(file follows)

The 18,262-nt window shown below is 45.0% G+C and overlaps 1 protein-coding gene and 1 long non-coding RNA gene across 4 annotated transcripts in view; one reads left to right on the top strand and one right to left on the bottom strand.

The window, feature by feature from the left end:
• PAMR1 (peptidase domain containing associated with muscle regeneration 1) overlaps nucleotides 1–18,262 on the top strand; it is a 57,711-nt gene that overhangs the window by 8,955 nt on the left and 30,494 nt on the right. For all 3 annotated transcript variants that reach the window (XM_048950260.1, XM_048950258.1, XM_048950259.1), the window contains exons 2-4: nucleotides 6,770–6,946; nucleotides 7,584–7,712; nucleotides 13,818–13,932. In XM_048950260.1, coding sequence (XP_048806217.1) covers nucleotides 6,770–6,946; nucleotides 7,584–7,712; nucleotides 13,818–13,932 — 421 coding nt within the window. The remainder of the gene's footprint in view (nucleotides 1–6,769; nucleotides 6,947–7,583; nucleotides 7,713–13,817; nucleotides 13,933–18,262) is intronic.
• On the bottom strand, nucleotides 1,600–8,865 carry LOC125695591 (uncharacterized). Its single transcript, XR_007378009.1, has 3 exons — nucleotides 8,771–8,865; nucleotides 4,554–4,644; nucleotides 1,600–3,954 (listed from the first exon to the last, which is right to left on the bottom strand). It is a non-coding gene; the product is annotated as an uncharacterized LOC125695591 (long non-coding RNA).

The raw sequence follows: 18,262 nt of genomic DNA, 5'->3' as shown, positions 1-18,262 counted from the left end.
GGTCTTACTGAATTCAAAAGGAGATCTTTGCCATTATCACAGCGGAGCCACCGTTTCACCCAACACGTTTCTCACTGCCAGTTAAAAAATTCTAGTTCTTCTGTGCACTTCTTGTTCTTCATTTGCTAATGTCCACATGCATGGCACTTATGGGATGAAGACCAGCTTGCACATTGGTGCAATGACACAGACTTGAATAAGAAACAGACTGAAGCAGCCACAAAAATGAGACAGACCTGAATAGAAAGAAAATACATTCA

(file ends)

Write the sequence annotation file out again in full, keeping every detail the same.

The 18,262-nt window shown below is 45.0% G+C and overlaps 1 protein-coding gene and 1 long non-coding RNA gene across 4 annotated transcripts in view; one reads left to right on the top strand and one right to left on the bottom strand.

The window, feature by feature from the left end:
• PAMR1 (peptidase domain containing associated with muscle regeneration 1) overlaps nucleotides 1–18,262 on the top strand; it is a 57,711-nt gene that overhangs the window by 8,955 nt on the left and 30,494 nt on the right. For all 3 annotated transcript variants that reach the window (XM_048950260.1, XM_048950258.1, XM_048950259.1), the window contains exons 2-4: nucleotides 6,770–6,946; nucleotides 7,584–7,712; nucleotides 13,818–13,932. In XM_048950260.1, coding sequence (XP_048806217.1) covers nucleotides 6,770–6,946; nucleotides 7,584–7,712; nucleotides 13,818–13,932 — 421 coding nt within the window. The remainder of the gene's footprint in view (nucleotides 1–6,769; nucleotides 6,947–7,583; nucleotides 7,713–13,817; nucleotides 13,933–18,262) is intronic.
• On the bottom strand, nucleotides 1,600–8,865 carry LOC125695591 (uncharacterized). Its single transcript, XR_007378009.1, has 3 exons — nucleotides 8,771–8,865; nucleotides 4,554–4,644; nucleotides 1,600–3,954 (listed from the first exon to the last, which is right to left on the bottom strand). It is a non-coding gene; the product is annotated as an uncharacterized LOC125695591 (long non-coding RNA).

The raw sequence follows: 18,262 nt of genomic DNA, 5'->3' as shown, positions 1-18,262 counted from the left end.
GGTCTTACTGAATTCAAAAGGAGATCTTTGCCATTATCACAGCGGAGCCACCGTTTCACCCAACACGTTTCTCACTGCCAGTTAAAAAATTCTAGTTCTTCTGTGCACTTCTTGTTCTTCATTTGCTAATGTCCACATGCATGGCACTTATGGGATGAAGACCAGCTTGCACATTGGTGCAATGACACAGACTTGAATAAGAAACAGACTGAAGCAGCCACAAAAATGAGACAGACCTGAATAGAAAGAAAATACATTCA